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Computer vision to transform bacterial infection diagnostics

Technology

Industry-University collaboration in South Australia leads to new tool to automate old, slow health technology.

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It is one of the last areas of pathology testing to be automated: diagnosing which strain of bacteria is contained in potentially infected samples such as urine, sputum, wound swabs and fecal samples.

And doing it faster could save lives, allowing more rapid diagnosis of infections and early choice of the right line of treatment.

South Australian company LBT Innovations Ltd has worked with the University of Adelaide to develop an automated tool for diagnosing infections. Known as APAS – Automated Plate Assessment System – the technology incorporates computer vision to hasten the time required to detect infections in samples from patients.

“APAS accurately captures, reads and interprets bacterial cultures significantly faster than a trained scientist,” said LBT Innovations CEO Lusia Guthrie.

“Once incorporated into pathology services, we anticipate this technology will create significant cost reductions and save lives.”

After conducting clinical trials of APAS with more than 10,000 patient samples in Australia and USA, LBT Innovations is submitting the technology to the US Food and Drug Administration for approval as a diagnostic tool.

Improving old technology

Although over 130 years old, the use of gel plates to grow and identify bacteria still sits at the heart of modern diagnostic services.

For example, if you have a suspected urinary tract infection, a small sample of your urine will be smeared over a plate of solid gel. After incubation, a scientist examines the plate to classify any bacteria that have grown. Appropriate drug treatment can then be selected. The whole process takes 3-4 days, sometimes up to an entire week.

“Although around 70 per cent of cultured plates are actually negative for bacteria, it typically takes a whole shift of human workers to sort through which ones need further analysis,” Luisa said.

“APAS will significantly reduce this sample processing time.”

Cutting time from the analytical process will have an impact through reducing labour costs, allowing patients shorter lengths of stay in hospitals and freeing up microbiologists to focus on positive samples that require immediate specialist attention.

“We’re currently conducting market research to calculate the impact of this in dollar terms,” explained Lusia.

Industry and university collaboration

LBT Innovations worked with University of Adelaide’s Australian Centre for Visual Technologies (ACVT) to develop the plate reading capability in APAS.

“APAS consists of an image capture system linked to a computer loaded with algorithms that allow the plates to be categorised based on their appearance,” explained Professor Anton Van Den Hengel, Director at ACVT.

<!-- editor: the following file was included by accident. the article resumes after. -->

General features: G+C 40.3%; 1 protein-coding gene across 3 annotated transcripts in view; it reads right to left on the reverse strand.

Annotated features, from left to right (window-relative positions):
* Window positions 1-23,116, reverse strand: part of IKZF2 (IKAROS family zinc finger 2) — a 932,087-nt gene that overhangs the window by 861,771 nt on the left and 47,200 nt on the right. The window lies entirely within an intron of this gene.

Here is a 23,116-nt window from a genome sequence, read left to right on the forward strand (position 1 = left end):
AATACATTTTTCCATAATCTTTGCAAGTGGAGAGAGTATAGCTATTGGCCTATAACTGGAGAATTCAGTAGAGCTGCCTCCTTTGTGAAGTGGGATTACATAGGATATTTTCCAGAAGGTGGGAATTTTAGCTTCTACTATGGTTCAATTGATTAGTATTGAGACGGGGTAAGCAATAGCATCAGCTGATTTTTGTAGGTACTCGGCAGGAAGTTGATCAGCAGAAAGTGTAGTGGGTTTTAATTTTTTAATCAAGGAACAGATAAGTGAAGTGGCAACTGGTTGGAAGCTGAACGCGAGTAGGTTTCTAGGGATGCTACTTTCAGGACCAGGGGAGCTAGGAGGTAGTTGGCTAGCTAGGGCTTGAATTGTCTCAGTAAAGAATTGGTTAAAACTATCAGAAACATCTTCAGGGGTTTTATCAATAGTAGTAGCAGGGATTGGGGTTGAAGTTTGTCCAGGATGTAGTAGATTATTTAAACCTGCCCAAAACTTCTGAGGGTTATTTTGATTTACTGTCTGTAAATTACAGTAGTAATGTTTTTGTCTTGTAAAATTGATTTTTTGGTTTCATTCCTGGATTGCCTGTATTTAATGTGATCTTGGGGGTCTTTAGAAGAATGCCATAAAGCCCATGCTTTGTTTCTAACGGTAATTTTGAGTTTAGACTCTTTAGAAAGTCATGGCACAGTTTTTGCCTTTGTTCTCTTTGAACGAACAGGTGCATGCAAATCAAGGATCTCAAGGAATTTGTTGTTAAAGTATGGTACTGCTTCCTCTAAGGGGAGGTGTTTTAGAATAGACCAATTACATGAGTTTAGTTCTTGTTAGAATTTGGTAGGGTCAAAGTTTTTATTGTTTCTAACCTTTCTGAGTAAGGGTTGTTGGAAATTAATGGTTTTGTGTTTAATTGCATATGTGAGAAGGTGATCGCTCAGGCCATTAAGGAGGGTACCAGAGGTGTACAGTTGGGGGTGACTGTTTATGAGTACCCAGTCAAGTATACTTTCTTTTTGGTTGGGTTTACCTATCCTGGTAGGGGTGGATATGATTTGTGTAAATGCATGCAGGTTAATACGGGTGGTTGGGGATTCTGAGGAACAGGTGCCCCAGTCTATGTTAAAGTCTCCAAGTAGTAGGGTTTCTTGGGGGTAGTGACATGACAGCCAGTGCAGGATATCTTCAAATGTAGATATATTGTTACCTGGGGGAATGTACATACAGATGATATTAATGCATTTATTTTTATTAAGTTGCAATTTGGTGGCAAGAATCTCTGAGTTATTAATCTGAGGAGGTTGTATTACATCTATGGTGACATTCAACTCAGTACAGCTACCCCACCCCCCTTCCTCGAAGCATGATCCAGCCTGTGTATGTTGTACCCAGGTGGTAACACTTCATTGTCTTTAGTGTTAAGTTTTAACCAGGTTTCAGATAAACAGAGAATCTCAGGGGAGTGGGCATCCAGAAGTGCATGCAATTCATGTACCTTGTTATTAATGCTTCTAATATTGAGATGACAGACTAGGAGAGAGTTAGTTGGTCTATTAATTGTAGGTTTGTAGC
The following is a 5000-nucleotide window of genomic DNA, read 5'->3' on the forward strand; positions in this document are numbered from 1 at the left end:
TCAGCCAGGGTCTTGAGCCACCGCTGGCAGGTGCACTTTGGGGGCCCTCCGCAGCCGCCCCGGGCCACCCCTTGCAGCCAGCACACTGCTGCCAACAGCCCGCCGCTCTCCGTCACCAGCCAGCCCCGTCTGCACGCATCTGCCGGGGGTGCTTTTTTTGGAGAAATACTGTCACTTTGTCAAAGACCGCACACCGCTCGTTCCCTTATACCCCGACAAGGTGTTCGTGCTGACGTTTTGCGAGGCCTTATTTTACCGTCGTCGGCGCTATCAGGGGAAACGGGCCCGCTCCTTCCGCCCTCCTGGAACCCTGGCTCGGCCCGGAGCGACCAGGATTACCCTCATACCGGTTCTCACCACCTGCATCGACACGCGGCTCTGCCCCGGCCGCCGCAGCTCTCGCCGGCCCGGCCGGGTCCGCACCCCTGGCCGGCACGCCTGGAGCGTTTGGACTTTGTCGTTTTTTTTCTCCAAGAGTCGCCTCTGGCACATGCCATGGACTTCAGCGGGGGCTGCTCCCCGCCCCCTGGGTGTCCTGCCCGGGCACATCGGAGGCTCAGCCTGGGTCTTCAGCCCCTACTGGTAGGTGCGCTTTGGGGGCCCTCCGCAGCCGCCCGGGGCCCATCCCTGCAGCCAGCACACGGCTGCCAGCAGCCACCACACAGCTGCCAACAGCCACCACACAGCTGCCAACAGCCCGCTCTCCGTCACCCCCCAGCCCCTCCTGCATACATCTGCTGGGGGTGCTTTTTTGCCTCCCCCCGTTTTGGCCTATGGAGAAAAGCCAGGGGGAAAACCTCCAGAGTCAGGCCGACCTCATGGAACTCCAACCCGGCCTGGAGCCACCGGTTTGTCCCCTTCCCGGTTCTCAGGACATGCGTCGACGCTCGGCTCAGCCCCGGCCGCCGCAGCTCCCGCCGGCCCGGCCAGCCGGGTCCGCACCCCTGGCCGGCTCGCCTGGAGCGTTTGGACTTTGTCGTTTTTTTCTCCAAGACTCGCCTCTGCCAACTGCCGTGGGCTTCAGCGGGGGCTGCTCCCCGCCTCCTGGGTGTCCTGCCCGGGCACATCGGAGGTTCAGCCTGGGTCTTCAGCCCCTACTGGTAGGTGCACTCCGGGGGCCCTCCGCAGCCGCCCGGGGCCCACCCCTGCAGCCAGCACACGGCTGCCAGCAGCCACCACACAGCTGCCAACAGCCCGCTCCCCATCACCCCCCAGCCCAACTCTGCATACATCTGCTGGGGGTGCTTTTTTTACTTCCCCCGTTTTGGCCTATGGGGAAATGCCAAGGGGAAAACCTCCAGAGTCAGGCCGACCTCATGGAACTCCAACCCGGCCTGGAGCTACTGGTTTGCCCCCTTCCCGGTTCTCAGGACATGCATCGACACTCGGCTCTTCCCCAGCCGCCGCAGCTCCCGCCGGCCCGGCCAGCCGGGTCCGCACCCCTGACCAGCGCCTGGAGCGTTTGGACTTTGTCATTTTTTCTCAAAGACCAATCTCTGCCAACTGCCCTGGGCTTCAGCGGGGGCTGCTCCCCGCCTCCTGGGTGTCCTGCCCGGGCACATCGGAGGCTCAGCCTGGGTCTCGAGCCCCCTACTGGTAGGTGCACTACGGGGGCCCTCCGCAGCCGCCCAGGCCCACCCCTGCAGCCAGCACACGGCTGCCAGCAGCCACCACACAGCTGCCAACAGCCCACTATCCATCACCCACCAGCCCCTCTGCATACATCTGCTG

“One of the keys to successfully developing this technology has been to embed our engineer Rhys Hill within the LBT Innovations offices for the duration of the project.”

“With clear communication and a strong working relationship, it’s been a collaborative process of technology development,” said Anton.

The intellectual property associated with APAS is fully owned by LBT Innovations.

Market for better, faster diagnostics

The latest clinical tests show that APAS algorithms are working for diagnosis of urinary cultures, with over 98 per cent accuracy in detecting bacterial growth on plates.

Urinary tract infections are estimated to affect 150 million people each year globally, and the societal costs – including health care and time missed from work – are approximately US$3.5 billion per year in the United States alone.

Other samples that require plate culture and analysis for diagnosis include stool (bowel infections), sputum (respiratory tract infections), wound swabs (skin and tissue infections) and blood (septicaemia).

LBT Innovations plans to expand APAS testing for approval in all these fields. The company estimates there are 27,000 laboratories globally that can immediately benefit from APAS. The largest of these facilities process about 4000 plate samples every day.

“Laboratories are under pressure to process more samples and to do it faster, despite limits on budgets and human resources,” explained Lusia.

“Once it’s approved, we plan to launch APAS in Australia and then roll it out into USA, Canada, UK and Europe.”

LBT Innovations created a joint venture with German engineering company Hettich AG to fully develop commercial products that incorporate APAS technology with sophisticated plate-handling robotics.

 


Key Contacts:

Mrs Lusia Guthrie
CEO, LBT Innovations
Email: info@lbtinnovations.com
Ph: +61 (0)8 8227 1555

 

Professor Anton Van Den Hengel
Director, Australian Centre for Visual Technologies
Email: anton.vandenhengel@adelaide.edu.au
Ph: +61 8 8313 5309

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